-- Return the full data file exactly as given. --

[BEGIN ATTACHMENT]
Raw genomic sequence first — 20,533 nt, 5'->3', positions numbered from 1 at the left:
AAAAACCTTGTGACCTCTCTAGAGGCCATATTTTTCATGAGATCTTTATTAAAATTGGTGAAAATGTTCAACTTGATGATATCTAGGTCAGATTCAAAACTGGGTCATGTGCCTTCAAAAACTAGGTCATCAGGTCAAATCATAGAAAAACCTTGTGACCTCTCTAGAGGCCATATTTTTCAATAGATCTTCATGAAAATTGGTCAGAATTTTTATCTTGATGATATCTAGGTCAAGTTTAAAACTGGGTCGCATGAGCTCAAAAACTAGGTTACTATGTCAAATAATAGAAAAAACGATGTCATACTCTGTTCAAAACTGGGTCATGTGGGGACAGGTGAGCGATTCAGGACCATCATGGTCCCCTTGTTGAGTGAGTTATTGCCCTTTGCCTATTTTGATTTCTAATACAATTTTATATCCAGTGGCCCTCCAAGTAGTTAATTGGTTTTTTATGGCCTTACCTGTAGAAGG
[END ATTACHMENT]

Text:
Raw genomic sequence first — 20,533 nt, 5'->3', positions numbered from 1 at the left:
AAAAACCTTGTGACCTCTCTAGAGGCCATATTTTTCATGAGATCTTTATTAAAATTGGTGAAAATGTTCAACTTGATGATATCTAGGTCAGATTCAAAACTGGGTCATGTGCCTTCAAAAACTAGGTCATCAGGTCAAATCATAGAAAAACCTTGTGACCTCTCTAGAGGCCATATTTTTCAATAGATCTTCATGAAAATTGGTCAGAATTTTTATCTTGATGATATCTAGGTCAAGTTTAAAACTGGGTCGCATGAGCTCAAAAACTAGGTTACTATGTCAAATAATAGAAAAAACGATGTCATACTCTGTTCAAAACTGGGTCATGTGGGGACAGGTGAGCGATTCAGGACCATCATGGTCCCCTTGTTGAGTGAGTTATTGCCCTTTGCCTATTTTGATTTCTAATACAATTTTATATCCAGTGGCCCTCCAAGTAGTTAATTGGTTTTTTATGGCCTTACCTGTAGAAGG